17. Michael J Hampton

    The Red’s season reminds me of a person who has a serious, possibly terminal illness. Early on, they battle and hang in there, they surprise you with their resilency, but eventually, it becomes too much for them and they are overwhelmed and succumb to the illness. Injury after injury with no relief from the front office (for whatever reason) has just become too much to overcome.

    I still like this team, I like the core of players and do not want to see them broken up. I think that if they can return most of this team intact and healthy next year, with just one or two additions they could be a WS contender, provided they do not again suffer the traumatic string of injuries they had this year. That was just too much for a small market team to overcome.

    The maturing of Frazier and Mesoraco has been a pleasure to watch this year and despite their falling off some recently, bodes well for next year. Hamilton, to me has been better than expected, but has plenty of room for improvement and if he works on his weaknesses, watch out. Votto is the keystone player, and a healthy Votto is essential to the Red’s success. I think Bruce will bounce back, I believe the knee injury combined with the pressure of trying to pick up the slack caused by the injuries caused Bruce to have his subpar season. He needs to reboot and come back next season with a new sense of purpose. BP’s age will start to catch up with him, but he is still excellent in the field and capable of providing some big hits.

    The starting pitching has for the most part been excellent, but has suffered its share of injuries. Simon was a pleasant surprise early and I still think he can be a viable 5th starter or even go back to the bullpen and provide the middle relief that has been missing. Of course the backend of the bullpen is as good as it gets and as much as I would like to see Chapman in the rotation I don’t see that happening.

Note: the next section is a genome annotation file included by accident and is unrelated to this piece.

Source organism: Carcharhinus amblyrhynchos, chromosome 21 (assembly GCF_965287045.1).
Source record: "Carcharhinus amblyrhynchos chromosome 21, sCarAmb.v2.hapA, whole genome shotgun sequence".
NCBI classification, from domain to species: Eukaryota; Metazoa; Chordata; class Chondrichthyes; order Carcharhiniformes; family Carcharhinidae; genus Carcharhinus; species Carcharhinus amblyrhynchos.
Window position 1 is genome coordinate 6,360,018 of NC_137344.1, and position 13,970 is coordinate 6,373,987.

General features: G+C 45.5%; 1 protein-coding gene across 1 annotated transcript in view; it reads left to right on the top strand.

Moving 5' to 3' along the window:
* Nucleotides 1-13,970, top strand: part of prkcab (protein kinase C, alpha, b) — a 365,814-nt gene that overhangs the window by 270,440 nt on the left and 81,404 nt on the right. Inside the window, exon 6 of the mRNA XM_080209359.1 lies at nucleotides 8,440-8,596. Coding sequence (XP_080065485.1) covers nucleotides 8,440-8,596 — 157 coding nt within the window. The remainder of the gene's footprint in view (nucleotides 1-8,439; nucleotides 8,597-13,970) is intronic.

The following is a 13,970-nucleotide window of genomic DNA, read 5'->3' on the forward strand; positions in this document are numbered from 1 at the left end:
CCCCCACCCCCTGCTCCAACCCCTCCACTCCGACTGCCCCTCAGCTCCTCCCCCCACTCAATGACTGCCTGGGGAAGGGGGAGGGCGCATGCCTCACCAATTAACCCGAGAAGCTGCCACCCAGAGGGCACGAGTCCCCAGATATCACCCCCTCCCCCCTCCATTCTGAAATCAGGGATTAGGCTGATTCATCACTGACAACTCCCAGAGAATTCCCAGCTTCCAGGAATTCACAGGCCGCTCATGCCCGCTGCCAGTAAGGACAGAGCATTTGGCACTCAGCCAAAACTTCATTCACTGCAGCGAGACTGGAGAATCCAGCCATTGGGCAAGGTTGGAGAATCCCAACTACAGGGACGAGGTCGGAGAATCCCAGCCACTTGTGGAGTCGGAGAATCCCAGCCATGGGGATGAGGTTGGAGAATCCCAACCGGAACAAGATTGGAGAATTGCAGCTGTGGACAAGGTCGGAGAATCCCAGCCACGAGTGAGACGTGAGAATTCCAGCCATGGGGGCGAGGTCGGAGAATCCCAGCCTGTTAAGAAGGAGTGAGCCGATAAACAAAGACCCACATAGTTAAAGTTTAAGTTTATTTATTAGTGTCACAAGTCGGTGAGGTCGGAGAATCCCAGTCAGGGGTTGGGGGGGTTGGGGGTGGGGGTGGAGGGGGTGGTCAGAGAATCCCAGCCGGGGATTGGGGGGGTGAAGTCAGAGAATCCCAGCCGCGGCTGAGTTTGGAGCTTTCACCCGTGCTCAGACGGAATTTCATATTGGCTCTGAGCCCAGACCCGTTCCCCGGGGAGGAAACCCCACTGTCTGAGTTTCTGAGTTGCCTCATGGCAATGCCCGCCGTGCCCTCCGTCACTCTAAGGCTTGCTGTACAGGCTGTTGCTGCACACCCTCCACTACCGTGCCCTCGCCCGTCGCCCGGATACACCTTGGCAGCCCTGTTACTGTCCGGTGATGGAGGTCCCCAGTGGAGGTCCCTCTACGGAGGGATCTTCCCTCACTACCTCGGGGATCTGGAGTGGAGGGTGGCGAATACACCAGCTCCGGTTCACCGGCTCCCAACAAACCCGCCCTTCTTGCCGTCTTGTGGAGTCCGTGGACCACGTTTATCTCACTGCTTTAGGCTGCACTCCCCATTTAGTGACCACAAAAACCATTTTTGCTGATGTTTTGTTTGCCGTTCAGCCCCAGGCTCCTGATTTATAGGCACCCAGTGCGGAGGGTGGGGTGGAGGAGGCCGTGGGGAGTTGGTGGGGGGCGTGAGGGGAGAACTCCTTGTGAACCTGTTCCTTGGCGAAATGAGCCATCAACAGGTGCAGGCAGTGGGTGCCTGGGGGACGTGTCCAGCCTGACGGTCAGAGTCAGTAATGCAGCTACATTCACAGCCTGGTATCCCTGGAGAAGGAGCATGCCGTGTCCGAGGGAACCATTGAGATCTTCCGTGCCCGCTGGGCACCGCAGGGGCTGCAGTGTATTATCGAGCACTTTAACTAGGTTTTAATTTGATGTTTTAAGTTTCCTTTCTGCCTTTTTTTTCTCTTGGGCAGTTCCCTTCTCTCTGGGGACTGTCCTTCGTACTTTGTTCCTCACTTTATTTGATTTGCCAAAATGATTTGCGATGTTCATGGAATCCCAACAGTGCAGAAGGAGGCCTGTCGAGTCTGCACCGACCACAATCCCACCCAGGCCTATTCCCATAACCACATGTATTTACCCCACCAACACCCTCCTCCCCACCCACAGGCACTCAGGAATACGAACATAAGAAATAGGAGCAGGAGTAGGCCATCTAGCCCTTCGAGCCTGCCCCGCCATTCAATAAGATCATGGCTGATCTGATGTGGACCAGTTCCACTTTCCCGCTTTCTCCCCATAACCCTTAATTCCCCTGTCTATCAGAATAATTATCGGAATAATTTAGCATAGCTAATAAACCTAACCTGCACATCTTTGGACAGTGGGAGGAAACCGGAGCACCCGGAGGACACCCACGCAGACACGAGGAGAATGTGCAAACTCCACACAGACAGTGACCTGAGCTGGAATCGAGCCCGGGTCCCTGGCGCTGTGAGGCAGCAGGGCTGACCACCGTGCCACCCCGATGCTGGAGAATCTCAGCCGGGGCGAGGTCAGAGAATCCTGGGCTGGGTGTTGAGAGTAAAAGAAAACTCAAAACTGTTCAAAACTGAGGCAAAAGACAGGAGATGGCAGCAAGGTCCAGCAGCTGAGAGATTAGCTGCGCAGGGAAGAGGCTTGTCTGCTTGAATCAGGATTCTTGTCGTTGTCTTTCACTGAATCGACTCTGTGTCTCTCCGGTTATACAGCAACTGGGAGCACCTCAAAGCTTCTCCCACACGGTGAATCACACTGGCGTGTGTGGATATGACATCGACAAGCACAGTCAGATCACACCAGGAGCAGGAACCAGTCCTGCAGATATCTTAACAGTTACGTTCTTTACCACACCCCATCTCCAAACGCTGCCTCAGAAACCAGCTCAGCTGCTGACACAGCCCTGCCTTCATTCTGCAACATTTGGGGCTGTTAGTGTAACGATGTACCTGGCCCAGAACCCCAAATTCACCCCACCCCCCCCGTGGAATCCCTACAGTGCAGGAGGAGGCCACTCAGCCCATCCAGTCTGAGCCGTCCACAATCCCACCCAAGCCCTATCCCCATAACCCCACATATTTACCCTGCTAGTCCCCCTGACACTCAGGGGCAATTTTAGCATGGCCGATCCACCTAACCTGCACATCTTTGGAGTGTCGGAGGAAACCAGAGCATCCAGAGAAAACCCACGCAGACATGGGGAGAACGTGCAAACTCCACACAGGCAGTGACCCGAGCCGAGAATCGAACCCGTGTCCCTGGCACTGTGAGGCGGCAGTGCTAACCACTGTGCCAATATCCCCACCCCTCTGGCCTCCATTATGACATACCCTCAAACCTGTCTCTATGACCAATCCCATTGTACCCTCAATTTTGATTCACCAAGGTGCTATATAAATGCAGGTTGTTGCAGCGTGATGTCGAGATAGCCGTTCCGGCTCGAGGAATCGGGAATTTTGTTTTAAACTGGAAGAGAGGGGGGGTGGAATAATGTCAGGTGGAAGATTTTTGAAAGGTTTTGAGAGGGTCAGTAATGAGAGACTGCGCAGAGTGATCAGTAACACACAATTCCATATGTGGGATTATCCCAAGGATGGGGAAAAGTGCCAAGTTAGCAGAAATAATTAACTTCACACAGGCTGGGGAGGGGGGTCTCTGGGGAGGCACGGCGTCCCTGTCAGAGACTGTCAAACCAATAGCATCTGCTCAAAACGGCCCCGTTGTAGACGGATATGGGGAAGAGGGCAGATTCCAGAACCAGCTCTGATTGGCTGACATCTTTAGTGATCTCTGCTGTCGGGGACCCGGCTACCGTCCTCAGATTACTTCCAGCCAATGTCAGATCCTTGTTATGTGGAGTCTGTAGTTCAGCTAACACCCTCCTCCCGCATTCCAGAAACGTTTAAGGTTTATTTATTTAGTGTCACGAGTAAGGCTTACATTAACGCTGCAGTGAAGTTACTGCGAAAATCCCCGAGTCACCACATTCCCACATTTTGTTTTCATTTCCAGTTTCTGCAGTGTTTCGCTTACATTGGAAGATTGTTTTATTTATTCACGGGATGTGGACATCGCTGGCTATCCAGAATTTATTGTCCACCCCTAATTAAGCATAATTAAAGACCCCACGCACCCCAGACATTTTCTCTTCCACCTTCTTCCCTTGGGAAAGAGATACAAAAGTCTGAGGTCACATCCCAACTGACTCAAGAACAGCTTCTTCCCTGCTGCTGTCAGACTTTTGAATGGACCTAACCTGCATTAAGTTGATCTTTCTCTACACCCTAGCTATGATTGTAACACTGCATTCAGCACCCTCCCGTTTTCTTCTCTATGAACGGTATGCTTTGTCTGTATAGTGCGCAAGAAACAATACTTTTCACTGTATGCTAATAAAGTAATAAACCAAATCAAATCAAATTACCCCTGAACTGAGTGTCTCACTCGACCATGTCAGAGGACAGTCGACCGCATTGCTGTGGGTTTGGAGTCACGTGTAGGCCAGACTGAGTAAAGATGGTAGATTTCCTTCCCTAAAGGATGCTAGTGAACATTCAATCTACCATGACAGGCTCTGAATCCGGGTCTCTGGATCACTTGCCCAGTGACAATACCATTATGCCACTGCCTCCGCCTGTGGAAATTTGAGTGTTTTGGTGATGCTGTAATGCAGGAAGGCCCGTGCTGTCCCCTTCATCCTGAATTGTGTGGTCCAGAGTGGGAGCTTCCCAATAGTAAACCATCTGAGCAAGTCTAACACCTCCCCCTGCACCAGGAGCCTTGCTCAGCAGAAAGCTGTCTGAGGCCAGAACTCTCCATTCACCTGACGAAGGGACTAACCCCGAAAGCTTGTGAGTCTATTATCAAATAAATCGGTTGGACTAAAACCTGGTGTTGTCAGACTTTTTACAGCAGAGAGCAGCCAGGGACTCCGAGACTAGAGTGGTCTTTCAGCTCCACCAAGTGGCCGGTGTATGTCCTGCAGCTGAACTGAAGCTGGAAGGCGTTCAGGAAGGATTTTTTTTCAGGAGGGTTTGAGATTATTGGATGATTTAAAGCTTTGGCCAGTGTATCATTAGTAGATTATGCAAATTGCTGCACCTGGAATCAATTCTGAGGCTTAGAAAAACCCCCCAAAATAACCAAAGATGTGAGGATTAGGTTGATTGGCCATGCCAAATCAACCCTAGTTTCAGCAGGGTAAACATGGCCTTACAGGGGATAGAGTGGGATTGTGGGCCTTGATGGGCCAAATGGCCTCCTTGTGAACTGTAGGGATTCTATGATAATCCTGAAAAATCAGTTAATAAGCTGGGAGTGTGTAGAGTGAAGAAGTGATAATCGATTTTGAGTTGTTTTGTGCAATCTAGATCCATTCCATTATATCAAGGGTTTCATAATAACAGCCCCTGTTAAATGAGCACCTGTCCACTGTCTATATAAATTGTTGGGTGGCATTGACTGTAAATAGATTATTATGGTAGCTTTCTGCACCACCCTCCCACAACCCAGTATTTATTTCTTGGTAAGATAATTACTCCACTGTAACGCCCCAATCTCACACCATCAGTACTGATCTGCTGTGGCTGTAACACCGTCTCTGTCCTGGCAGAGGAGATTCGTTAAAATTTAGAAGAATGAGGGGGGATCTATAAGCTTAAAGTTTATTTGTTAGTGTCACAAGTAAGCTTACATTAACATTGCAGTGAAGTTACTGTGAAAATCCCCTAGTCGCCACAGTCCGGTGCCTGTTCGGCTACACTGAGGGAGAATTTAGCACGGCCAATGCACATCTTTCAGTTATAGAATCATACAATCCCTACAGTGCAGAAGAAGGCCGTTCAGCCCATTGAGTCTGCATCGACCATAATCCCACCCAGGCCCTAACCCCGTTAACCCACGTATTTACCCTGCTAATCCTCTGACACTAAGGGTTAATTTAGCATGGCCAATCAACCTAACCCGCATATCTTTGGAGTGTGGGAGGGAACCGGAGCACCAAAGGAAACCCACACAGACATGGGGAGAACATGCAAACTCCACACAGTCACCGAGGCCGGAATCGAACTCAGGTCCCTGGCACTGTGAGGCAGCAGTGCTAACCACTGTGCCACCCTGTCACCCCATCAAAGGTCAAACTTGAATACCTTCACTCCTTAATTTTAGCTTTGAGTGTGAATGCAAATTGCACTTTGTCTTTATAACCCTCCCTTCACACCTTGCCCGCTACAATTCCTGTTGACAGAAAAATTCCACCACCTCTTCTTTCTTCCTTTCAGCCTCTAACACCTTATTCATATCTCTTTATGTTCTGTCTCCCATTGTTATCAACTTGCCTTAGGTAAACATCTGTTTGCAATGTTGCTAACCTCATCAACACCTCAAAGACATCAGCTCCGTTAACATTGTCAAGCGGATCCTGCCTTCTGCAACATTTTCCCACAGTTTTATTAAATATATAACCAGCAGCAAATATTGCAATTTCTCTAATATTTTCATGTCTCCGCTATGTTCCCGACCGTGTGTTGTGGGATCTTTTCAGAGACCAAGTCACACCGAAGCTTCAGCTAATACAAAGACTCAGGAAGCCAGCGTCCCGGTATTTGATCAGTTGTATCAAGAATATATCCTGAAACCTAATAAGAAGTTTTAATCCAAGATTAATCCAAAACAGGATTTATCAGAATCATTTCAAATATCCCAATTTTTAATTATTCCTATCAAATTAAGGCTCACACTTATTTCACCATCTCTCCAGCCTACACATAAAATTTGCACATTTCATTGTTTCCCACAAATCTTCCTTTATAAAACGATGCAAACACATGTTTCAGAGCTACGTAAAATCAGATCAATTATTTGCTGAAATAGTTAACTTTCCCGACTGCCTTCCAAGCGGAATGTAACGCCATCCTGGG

• daytonnati

      I totally agree with this. When healthy, the Reds start five guys who have been recent All-Stars: Votto, Phillips, Bruce, Frazier, Mesoraco. Along with those five, they have the premier defensive infielder in the game, the probable NL Rookie of the Year in Center, and a core four of stud starters: Cueto, Latos, Bailey, and Leake. People calling for this team to be blown up are nuts. Granted, they are probably going to be able to afford only two of the three remaining soon-to-be-free agent starters, but if they are smart they will use the starter they choose not to pursue to obtain a LFer – perhaps bundling him with Chapman and one of the bright outfield prospects – Winker or Ervin. I think we’re close. We’ve lost 31 one-run games. Had we won 1/3 of those, we’d be 71-56. The bullpen is the issue. And I think it is the most easily fixed.

  18. WVRedlegs

    Fay’s Mesoraco article is encouraging, at least for 2015 and beyond.
    About getting his bat in the lineup more and playing a different position:
    “Mesoraco is willing.
    “If that’s something I was asked to do, I’d absolutely do it,” he said. “There’s a few positions that I could play, probably first base, maybe left field, that would take more work. But I don’t see any harm in doing it. Spring training as long as it is, there’s plenty of time for it. I’d be more than willing.”

    • lost11found

      He may not be able to make the transition to LF, but I love the fact that he is willing to try it out. I do like the idea of letting him spell JV from time to time at 1B, depending if there are long term issues with his legs.

    • George Mirones

      “Spring training as long as it is, there’s plenty of time for it”. Good logic on Devin’s part but my take is that if a key player is already thinking about “spring training” I wonder who else has that same mindset?

      • Matt WI

        Don’t you just take that as “now is not the time to mess with things like that?” It would be worse if he said “Well, come the Sept. call-ups, maybe we can start trying that out.”

      • George Mirones

        You are probably correct after I reread the article, just took it out of context from the posting.